Training is also a part of the process that will always be personal and therefore often face-to-face. Learning is a sensitive process. We like to learn from instructors that we can trust. In many people trusting in an instructor requires seeing them. In a globally oriented economy the trend is to source talent from the most inexpensive location. However, because training is so focused on conveying information it’s often difficult to relocate. In other words, it’s unlikely that the positions will be transferred to areas where cheaper labor is available.

The Good, the Bad, and the Ugly

The training role, like all of the roles has its ups and its downs; here are a few of the highlights.

  • Good: Get to see the results – More than anyone else in the software development process, the training professional gets to see the real results of the work. The training professional gets to see the smile (or frown) on the faces of the end users when they are introduced to the solution.
  • Good: Get to meet and interact with lots of people.

  • Bad: End of the lifecycle – Training is at the end of the life cycle. It’s the last thing that has to happen to get the system fully functional. Because of its location training is often compressed into less time than it should have both from a content creation perspective and from the training delivery standpoint.
  • Bad: Thankless – Often the trainer has the thankless job of working with users who are frustrated because their process is changing. It may take a great deal of energy to keep the users happy with the solution that is being delivered to them.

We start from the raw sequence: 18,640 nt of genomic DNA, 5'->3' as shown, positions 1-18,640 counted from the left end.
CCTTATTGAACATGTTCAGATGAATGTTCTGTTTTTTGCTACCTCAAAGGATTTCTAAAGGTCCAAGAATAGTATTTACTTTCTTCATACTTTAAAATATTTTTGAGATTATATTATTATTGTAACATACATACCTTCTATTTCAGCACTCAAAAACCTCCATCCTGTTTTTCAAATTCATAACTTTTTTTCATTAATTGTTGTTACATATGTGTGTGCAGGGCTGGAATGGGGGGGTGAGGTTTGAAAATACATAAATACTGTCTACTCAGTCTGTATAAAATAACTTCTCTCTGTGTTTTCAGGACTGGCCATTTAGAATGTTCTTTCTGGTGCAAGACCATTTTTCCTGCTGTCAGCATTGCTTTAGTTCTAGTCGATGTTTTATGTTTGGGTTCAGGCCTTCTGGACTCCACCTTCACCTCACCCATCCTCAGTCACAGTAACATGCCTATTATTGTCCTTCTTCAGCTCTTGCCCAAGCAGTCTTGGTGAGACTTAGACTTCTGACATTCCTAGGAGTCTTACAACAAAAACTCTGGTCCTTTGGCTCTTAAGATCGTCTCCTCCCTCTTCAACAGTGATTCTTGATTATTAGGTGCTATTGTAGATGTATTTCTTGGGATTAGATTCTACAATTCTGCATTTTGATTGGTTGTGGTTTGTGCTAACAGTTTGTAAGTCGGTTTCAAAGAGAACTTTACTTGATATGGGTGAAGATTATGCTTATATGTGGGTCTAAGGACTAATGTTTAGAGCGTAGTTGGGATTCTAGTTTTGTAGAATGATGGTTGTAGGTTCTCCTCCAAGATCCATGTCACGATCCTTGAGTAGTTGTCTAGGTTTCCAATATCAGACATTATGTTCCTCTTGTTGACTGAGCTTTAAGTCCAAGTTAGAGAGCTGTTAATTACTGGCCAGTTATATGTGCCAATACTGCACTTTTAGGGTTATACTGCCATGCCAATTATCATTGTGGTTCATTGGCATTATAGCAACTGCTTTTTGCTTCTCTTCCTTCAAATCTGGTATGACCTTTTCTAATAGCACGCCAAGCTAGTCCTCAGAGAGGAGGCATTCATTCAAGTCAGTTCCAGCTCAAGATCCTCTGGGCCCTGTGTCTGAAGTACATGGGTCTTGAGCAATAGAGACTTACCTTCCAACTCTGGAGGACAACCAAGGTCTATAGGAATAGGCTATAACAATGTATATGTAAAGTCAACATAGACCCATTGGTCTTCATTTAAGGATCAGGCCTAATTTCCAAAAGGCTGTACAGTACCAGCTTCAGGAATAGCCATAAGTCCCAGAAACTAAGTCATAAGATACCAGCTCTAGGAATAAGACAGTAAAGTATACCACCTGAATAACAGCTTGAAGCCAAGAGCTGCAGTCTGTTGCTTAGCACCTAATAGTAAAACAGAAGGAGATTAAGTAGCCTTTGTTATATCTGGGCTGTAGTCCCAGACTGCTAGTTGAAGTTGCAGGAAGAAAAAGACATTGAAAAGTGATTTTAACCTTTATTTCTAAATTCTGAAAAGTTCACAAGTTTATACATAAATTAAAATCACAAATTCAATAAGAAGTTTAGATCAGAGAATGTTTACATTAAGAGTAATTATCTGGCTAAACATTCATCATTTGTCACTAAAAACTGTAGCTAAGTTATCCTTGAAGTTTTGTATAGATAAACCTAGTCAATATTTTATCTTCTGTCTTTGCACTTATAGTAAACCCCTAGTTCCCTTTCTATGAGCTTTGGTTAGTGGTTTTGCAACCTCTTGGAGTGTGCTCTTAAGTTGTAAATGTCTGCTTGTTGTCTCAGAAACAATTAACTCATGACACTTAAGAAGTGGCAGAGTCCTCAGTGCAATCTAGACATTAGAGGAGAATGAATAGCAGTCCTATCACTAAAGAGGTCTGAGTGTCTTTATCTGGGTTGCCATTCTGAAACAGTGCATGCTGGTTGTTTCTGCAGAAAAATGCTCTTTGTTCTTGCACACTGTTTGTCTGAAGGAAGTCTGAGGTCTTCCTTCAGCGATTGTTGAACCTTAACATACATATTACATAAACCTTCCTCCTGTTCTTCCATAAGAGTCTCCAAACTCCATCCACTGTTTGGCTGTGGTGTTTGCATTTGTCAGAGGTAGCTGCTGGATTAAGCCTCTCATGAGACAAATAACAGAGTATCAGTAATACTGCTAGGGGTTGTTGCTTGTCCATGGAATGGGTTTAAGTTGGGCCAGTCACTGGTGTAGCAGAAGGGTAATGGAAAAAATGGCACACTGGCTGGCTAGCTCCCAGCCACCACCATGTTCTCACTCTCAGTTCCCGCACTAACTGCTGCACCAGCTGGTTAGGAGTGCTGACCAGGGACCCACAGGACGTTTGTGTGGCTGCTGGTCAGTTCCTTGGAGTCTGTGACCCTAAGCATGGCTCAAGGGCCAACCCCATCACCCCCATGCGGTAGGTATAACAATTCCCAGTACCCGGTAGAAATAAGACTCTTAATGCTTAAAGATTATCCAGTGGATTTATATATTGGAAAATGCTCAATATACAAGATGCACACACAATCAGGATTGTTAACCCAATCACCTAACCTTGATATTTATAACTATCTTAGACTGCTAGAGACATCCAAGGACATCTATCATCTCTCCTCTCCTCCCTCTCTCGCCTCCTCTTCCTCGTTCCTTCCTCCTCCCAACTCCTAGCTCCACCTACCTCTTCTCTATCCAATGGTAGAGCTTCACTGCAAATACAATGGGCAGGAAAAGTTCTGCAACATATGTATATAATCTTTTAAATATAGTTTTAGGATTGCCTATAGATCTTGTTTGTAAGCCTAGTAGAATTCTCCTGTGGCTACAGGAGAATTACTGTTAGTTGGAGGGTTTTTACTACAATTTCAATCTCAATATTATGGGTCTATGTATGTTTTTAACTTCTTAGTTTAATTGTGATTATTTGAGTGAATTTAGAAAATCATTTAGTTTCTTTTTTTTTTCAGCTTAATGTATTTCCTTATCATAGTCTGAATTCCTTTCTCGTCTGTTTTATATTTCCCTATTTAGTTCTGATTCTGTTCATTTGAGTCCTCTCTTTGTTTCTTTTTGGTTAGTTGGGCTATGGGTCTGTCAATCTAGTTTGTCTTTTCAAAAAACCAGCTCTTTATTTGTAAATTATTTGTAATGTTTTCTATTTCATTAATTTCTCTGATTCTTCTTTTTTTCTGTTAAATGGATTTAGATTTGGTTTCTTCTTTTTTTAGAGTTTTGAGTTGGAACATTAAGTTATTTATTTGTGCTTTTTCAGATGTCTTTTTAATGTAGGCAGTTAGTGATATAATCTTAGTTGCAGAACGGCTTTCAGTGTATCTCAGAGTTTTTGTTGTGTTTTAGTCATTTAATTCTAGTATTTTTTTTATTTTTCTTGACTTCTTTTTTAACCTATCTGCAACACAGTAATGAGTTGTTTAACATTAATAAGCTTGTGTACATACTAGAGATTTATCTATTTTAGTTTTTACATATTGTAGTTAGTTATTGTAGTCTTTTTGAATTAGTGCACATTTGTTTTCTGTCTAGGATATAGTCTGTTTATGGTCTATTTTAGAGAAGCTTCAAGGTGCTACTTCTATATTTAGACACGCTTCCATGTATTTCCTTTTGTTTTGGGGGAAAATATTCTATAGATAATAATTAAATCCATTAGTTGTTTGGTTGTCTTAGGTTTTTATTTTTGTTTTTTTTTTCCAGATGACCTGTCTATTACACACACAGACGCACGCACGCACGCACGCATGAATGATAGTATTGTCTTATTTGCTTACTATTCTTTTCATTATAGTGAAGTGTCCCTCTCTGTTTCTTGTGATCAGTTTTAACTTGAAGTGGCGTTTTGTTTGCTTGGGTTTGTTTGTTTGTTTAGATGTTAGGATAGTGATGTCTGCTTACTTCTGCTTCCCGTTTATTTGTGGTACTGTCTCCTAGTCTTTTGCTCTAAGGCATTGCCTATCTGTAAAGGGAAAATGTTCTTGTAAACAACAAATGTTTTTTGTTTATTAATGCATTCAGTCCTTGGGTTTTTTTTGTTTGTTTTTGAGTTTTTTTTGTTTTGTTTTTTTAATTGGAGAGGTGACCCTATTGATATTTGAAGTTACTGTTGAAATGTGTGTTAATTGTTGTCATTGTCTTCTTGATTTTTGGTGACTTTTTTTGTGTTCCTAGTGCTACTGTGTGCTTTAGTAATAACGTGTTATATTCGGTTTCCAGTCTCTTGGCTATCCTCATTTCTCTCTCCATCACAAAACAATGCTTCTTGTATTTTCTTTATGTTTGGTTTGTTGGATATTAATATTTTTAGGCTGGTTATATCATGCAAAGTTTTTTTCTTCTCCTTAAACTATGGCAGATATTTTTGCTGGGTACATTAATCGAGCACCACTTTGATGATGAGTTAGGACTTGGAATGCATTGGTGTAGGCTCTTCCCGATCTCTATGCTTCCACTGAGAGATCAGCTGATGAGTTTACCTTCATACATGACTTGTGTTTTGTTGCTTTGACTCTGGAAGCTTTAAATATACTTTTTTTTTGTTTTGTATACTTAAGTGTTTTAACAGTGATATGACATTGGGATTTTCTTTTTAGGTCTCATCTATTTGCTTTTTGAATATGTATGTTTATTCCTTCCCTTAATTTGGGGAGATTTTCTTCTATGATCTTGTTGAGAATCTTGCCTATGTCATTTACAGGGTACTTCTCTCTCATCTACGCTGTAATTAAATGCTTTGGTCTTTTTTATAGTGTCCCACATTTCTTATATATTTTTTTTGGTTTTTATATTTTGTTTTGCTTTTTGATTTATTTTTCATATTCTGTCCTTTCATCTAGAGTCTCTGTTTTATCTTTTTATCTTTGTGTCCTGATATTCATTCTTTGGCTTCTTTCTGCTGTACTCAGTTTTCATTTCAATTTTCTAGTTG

• Ugly: A wide variety of users – Training means working with all kinds of users including both highly respectable users and crackpots who will have to be suffered.
  • Ugly: Some trainers are required to do a lot of traveling.


Training is without a doubt the most extroverted role of the software development process. Even the functional analysts don’t have as much contact with people as the training professionals do. Key communications skills are essential to getting the role and staying in front of the best customers.

About the Author

Robert Bogue, MCSE (NT4/W2K), MCSA:Security, A+, Network+, Server+, I-Net+, IT Project+, E-Biz+, CDIA+ has contributed to more than 100 book projects and numerous other publishing projects. Robert works with Crowe Chizek in Indianapolis as a strategic consultant. He was recently honored to become a Microsoft MVP for Microsoft Commerce Server and before that Microsoft Windows Servers-Networking. Robert blogs at You can reach Robert at